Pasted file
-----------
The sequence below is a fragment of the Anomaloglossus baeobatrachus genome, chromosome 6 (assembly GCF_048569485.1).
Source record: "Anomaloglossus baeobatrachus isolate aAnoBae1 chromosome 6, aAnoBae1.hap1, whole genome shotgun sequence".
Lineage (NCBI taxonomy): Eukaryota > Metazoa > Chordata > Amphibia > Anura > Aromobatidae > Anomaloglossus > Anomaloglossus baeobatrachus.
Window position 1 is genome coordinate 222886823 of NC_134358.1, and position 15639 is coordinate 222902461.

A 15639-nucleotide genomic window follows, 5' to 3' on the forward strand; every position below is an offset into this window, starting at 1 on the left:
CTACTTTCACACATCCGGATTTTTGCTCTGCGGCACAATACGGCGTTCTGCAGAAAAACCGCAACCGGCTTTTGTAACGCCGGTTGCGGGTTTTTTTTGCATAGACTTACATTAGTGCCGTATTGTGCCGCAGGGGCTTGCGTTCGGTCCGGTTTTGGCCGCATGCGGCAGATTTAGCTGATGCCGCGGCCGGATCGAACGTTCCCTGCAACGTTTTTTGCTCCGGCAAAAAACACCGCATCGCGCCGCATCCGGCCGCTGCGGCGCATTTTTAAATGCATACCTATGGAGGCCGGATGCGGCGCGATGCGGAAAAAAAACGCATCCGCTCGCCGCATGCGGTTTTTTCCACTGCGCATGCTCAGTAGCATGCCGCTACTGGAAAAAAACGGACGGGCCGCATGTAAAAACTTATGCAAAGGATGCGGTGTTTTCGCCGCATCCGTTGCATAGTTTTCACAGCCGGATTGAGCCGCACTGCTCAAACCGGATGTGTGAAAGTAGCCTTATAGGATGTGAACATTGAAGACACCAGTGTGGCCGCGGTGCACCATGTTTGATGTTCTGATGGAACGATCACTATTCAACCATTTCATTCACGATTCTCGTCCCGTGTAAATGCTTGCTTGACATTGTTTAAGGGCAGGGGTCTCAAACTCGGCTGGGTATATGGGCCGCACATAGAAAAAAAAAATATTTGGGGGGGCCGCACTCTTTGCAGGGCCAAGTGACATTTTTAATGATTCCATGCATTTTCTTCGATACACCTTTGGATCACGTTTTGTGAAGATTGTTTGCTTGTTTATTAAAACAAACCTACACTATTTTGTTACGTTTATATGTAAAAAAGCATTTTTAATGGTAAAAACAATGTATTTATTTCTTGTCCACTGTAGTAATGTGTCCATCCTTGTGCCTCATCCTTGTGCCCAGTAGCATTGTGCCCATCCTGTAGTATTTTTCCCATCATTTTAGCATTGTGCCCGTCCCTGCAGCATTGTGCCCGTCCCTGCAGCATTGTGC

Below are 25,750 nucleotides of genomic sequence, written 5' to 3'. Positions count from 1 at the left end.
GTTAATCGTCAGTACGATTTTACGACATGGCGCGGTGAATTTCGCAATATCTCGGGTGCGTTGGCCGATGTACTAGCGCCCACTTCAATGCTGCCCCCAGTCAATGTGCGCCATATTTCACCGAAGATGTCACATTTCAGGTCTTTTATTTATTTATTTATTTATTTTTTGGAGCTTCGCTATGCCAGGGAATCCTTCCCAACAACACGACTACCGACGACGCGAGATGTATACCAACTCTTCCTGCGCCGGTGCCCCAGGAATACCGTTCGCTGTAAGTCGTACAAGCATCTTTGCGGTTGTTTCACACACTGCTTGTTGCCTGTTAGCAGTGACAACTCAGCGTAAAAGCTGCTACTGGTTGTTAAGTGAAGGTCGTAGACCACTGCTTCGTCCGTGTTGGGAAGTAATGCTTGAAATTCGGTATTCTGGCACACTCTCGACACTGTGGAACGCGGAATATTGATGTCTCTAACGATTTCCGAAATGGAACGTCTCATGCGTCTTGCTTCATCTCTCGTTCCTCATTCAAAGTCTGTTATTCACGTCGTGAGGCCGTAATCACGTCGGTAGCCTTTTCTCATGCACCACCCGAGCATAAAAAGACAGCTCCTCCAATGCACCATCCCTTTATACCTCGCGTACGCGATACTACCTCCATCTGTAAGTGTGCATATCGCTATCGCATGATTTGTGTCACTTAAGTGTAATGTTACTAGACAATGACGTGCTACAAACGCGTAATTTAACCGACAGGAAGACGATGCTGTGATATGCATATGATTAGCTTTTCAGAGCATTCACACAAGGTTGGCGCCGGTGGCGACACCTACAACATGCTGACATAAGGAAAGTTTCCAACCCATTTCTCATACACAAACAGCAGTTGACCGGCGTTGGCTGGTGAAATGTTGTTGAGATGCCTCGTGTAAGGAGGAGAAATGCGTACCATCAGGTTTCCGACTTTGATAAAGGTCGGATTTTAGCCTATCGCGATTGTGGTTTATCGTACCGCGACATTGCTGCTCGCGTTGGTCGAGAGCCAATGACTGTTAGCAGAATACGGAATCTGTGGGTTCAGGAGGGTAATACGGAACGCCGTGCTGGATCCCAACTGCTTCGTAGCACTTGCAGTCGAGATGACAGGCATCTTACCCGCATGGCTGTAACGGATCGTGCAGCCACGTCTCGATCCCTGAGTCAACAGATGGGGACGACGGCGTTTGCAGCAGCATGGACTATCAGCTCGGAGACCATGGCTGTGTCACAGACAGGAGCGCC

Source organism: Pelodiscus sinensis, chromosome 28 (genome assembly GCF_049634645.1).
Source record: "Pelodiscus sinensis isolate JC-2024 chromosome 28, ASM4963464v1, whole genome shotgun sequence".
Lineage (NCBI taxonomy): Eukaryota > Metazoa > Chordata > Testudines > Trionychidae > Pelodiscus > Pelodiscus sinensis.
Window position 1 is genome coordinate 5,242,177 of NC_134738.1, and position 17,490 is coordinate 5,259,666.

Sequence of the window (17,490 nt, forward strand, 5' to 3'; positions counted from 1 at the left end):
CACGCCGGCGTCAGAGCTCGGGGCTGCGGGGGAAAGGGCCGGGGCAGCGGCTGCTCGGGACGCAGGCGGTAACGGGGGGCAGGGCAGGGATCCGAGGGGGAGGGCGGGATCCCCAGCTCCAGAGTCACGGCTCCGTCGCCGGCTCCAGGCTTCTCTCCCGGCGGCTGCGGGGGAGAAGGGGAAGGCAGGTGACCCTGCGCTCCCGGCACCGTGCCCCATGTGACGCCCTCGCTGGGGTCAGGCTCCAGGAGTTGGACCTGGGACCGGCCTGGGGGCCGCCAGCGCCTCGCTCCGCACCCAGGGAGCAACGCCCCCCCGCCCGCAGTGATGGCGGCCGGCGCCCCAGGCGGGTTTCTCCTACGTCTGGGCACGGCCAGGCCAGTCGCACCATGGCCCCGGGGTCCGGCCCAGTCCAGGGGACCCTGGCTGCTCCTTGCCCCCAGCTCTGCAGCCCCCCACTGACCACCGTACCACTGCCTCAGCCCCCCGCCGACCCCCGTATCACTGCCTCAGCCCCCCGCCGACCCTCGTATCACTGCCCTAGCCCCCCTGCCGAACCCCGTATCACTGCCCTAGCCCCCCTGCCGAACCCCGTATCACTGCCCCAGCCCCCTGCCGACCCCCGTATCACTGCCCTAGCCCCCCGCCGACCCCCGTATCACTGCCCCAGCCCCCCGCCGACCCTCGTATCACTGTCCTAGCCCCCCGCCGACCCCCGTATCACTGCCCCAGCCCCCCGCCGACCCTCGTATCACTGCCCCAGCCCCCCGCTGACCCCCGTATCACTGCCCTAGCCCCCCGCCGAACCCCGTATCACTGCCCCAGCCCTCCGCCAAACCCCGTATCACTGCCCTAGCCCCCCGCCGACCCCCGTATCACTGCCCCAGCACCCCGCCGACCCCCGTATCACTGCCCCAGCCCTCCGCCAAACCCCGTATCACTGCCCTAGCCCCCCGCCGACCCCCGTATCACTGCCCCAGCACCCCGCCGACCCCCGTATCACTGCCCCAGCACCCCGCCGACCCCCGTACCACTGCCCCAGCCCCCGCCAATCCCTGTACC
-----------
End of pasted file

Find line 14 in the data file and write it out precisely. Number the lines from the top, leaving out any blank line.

CACGCCGGCGTCAGAGCTCGGGGCTGCGGGGGAAAGGGCCGGGGCAGCGGCTGCTCGGGACGCAGGCGGTAACGGGGGGCAGGGCAGGGATCCGAGGGGGAGGGCGGGATCCCCAGCTCCAGAGTCACGGCTCCGTCGCCGGCTCCAGGCTTCTCTCCCGGCGGCTGCGGGGGAGAAGGGGAAGGCAGGTGACCCTGCGCTCCCGGCACCGTGCCCCATGTGACGCCCTCGCTGGGGTCAGGCTCCAGGAGTTGGACCTGGGACCGGCCTGGGGGCCGCCAGCGCCTCGCTCCGCACCCAGGGAGCAACGCCCCCCCGCCCGCAGTGATGGCGGCCGGCGCCCCAGGCGGGTTTCTCCTACGTCTGGGCACGGCCAGGCCAGTCGCACCATGGCCCCGGGGTCCGGCCCAGTCCAGGGGACCCTGGCTGCTCCTTGCCCCCAGCTCTGCAGCCCCCCACTGACCACCGTACCACTGCCTCAGCCCCCCGCCGACCCCCGTATCACTGCCTCAGCCCCCCGCCGACCCTCGTATCACTGCCCTAGCCCCCCTGCCGAACCCCGTATCACTGCCCTAGCCCCCCTGCCGAACCCCGTATCACTGCCCCAGCCCCCTGCCGACCCCCGTATCACTGCCCTAGCCCCCCGCCGACCCCCGTATCACTGCCCCAGCCCCCCGCCGACCCTCGTATCACTGTCCTAGCCCCCCGCCGACCCCCGTATCACTGCCCCAGCCCCCCGCCGACCCTCGTATCACTGCCCCAGCCCCCCGCTGACCCCCGTATCACTGCCCTAGCCCCCCGCCGAACCCCGTATCACTGCCCCAGCCCTCCGCCAAACCCCGTATCACTGCCCTAGCCCCCCGCCGACCCCCGTATCACTGCCCCAGCACCCCGCCGACCCCCGTATCACTGCCCCAGCCCTCCGCCAAACCCCGTATCACTGCCCTAGCCCCCCGCCGACCCCCGTATCACTGCCCCAGCACCCCGCCGACCCCCGTATCACTGCCCCAGCACCCCGCCGACCCCCGTACCACTGCCCCAGCCCCCGCCAATCCCTGTACC